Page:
Carroll Thomas Dozier

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Carroll Thomas Dozier (August 18, 1911—December 7, 1985) was an American prelate of the Roman Catholic Church. He was the first Bishop of Memphis (1971-1982).


One of five children, Carroll Dozier was born in Richmond, Virginia, to Curtis Merry and Rosa Ann (née Conaty) Dozier.[1] After graduating from Benedictine High School in Richmond in 1928, he attended the College of the Holy Cross in Worcester, Massachusetts, from where he obtained a Bachelor of Arts degree in 1932.[1] He then furthered his studies in Rome at the Pontifical North American College and the Pontifical Gregorian University, there earning a Bachelor of Sacred Theology.[2] He was ordained to the priesthood in Rome on March 19, 1937.[3]

Following his return to Virginia in 1937, Dozier served as a curate at St. Vincent's Church in Newport News until 1941, when he was transferred to St. Joseph's Church in Petersburg.[1] He was diocesan director of the Society for the Propagation of the Faith (1945-1954) and afterwards pastor of Christ the King Church in Norfolk (1954-1971).[1] He was named a Papal Chamberlain in 1954 and a Domestic Prelate in 1961.[2]

On November 12, 1970, Dozier was appointed the first Bishop of the newly erected Diocese of Memphis, Tennessee, by Pope Paul VI.[3] He received his episcopal consecration on January 6, 1971 from Cardinal John Joseph Wright, with Archbishops Luigi Raimondi and Thomas Joseph McDonough serving as co-consecrators.[3] During his tenure, Dozier implemented the reforms of the Second Vatican Council, including insisting on liturgical changes and giving more important roles to the laity in diocesan affairs.[2] He also established the Diocesan Housing Corporation, Catholic Charities, Ministry to the Sick, and a weekly newspaper called Common Sense.[2] A self-described "progressive,"[2] Dozier was an early opponent of the Vietnam War and offered support to draft dodgers.[4] He also called for busing to achieve desegregation in public schools, opposed capital punishment, and supported ecumenism and women's rights.[4] [2] In 1970 he celebrated two Masses of Reconciliation at Memphis and Jackson for lapsed Catholics; he gave general absolution to those in attendance, to the dismay of Pope Paul VI and Cardinal James Knox.[4]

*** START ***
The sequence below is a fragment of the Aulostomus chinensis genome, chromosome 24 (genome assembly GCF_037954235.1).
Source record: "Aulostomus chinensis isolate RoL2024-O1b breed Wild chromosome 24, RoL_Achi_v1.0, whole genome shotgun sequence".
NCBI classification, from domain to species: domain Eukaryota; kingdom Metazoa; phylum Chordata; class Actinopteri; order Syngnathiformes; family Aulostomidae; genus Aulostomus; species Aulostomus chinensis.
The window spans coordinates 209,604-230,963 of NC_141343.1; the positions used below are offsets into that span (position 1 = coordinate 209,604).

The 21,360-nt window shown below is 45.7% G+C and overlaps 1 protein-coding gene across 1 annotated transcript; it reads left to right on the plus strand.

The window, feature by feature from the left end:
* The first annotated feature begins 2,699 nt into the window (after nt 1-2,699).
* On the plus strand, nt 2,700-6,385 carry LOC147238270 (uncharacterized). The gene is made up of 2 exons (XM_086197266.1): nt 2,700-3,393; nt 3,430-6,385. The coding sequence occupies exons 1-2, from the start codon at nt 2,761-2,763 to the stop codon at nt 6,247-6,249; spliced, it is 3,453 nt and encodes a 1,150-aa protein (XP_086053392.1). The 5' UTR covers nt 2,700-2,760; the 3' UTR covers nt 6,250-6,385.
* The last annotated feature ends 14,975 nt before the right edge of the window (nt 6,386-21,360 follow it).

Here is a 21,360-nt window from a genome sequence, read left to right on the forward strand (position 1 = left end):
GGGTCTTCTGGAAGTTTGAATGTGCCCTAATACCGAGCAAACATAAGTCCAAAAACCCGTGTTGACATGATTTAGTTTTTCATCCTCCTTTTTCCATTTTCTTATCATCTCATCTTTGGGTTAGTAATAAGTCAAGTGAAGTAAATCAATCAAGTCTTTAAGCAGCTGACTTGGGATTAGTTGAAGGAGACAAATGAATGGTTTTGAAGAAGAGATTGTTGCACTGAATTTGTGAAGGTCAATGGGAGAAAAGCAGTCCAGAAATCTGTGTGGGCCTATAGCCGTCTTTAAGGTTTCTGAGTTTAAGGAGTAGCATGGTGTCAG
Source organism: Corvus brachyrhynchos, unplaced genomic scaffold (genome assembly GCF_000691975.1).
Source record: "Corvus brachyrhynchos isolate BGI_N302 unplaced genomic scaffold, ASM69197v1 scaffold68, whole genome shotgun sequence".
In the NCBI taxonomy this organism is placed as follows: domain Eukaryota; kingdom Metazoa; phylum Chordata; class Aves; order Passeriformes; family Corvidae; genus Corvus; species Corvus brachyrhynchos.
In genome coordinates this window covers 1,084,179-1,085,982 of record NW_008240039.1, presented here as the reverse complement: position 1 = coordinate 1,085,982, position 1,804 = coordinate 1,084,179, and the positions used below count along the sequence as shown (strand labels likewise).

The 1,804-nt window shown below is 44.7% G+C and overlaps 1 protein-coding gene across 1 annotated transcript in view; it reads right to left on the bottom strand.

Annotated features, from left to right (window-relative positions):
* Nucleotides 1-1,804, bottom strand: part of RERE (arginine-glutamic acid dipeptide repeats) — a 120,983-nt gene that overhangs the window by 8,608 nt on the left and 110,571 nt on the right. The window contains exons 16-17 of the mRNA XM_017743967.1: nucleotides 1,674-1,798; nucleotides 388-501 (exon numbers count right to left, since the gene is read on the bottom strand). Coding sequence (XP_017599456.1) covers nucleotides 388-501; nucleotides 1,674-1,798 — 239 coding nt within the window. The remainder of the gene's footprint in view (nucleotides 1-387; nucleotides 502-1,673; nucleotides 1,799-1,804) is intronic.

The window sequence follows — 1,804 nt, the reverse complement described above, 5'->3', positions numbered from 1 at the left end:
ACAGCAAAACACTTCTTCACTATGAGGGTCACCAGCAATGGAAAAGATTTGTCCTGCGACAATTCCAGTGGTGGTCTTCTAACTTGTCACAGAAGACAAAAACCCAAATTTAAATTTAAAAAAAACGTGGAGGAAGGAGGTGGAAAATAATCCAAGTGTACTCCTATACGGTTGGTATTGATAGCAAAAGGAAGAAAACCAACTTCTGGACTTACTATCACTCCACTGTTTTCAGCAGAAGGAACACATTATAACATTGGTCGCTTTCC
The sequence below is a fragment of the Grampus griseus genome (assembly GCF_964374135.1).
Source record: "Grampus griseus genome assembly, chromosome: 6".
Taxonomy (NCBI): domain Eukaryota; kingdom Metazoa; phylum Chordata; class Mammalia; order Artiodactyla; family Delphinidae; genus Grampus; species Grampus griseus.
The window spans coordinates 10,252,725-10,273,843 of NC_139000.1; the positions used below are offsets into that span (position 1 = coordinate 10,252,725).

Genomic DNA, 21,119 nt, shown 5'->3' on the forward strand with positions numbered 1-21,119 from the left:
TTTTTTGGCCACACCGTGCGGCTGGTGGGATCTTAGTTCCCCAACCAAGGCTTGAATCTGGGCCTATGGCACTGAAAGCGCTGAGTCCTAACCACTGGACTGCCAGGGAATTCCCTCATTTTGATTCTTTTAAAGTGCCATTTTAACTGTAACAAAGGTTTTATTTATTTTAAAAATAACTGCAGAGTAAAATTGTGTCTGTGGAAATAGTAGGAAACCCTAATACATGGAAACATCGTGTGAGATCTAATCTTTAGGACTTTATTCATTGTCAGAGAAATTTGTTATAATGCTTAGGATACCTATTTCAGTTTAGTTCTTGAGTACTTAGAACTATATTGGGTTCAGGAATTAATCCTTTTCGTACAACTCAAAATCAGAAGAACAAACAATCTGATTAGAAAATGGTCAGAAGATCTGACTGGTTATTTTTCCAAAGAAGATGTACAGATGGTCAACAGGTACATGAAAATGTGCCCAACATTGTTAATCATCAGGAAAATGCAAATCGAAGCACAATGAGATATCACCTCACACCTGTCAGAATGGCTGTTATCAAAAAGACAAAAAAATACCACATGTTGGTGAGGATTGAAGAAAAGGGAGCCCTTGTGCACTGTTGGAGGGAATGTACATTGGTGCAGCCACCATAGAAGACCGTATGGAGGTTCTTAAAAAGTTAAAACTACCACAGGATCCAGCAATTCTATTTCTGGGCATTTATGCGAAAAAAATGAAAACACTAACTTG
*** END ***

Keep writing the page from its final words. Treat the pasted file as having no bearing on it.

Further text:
After eleven years as bishop, Dozier resigned due to poor health on July 27, 1982.[3] He later died after suffering a stroke at age 74.[4]


  1. ^ a b c d Curtis, Georgina Pell (1961). The American Catholic Who's Who XIV. Grosse Pointe, Michigan: Walter Romig. 
  2. ^ a b c d e f Zurhellen, Joan (2006-01-12). "First bishop of diocese remembered". Roman Catholic Diocese of Memphis. 
  3. ^ a b c d "Bishop Carroll Thomas Dozier". 
  4. ^ a b c d "Bishop Carroll T. Dozier, 74; Ex-Head of Memphis Diocese". The New York Times. 1985-12-08. 

Episcopal succession[edit]

Catholic Church titles
Preceded by
Bishop of Memphis
Succeeded by
James Stafford